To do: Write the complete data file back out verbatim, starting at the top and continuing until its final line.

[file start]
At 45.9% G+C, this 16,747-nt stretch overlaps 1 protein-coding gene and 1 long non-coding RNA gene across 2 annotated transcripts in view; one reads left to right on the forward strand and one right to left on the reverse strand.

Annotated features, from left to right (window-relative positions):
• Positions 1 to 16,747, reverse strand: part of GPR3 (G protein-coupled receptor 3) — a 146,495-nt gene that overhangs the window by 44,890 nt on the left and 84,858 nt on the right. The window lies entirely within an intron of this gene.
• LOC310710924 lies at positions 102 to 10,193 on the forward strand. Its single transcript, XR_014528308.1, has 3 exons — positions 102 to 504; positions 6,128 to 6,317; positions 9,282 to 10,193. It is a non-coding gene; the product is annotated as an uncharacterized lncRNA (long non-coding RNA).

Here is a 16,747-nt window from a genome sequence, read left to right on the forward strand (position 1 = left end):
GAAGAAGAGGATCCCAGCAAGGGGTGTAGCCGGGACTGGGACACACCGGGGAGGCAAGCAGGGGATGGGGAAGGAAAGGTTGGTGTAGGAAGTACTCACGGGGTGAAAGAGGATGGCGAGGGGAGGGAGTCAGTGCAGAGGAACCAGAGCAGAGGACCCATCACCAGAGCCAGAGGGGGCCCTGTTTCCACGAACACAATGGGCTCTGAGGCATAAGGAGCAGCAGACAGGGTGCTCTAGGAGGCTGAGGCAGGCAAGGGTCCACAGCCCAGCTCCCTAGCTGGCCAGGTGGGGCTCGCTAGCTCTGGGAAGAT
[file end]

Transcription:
At 45.9% G+C, this 16,747-nt stretch overlaps 1 protein-coding gene and 1 long non-coding RNA gene across 2 annotated transcripts in view; one reads left to right on the forward strand and one right to left on the reverse strand.

Annotated features, from left to right (window-relative positions):
• Positions 1 to 16,747, reverse strand: part of GPR3 (G protein-coupled receptor 3) — a 146,495-nt gene that overhangs the window by 44,890 nt on the left and 84,858 nt on the right. The window lies entirely within an intron of this gene.
• LOC310710924 lies at positions 102 to 10,193 on the forward strand. Its single transcript, XR_014528308.1, has 3 exons — positions 102 to 504; positions 6,128 to 6,317; positions 9,282 to 10,193. It is a non-coding gene; the product is annotated as an uncharacterized lncRNA (long non-coding RNA).

Here is a 16,747-nt window from a genome sequence, read left to right on the forward strand (position 1 = left end):
GAAGAAGAGGATCCCAGCAAGGGGTGTAGCCGGGACTGGGACACACCGGGGAGGCAAGCAGGGGATGGGGAAGGAAAGGTTGGTGTAGGAAGTACTCACGGGGTGAAAGAGGATGGCGAGGGGAGGGAGTCAGTGCAGAGGAACCAGAGCAGAGGACCCATCACCAGAGCCAGAGGGGGCCCTGTTTCCACGAACACAATGGGCTCTGAGGCATAAGGAGCAGCAGACAGGGTGCTCTAGGAGGCTGAGGCAGGCAAGGGTCCACAGCCCAGCTCCCTAGCTGGCCAGGTGGGGCTCGCTAGCTCTGGGAAGAT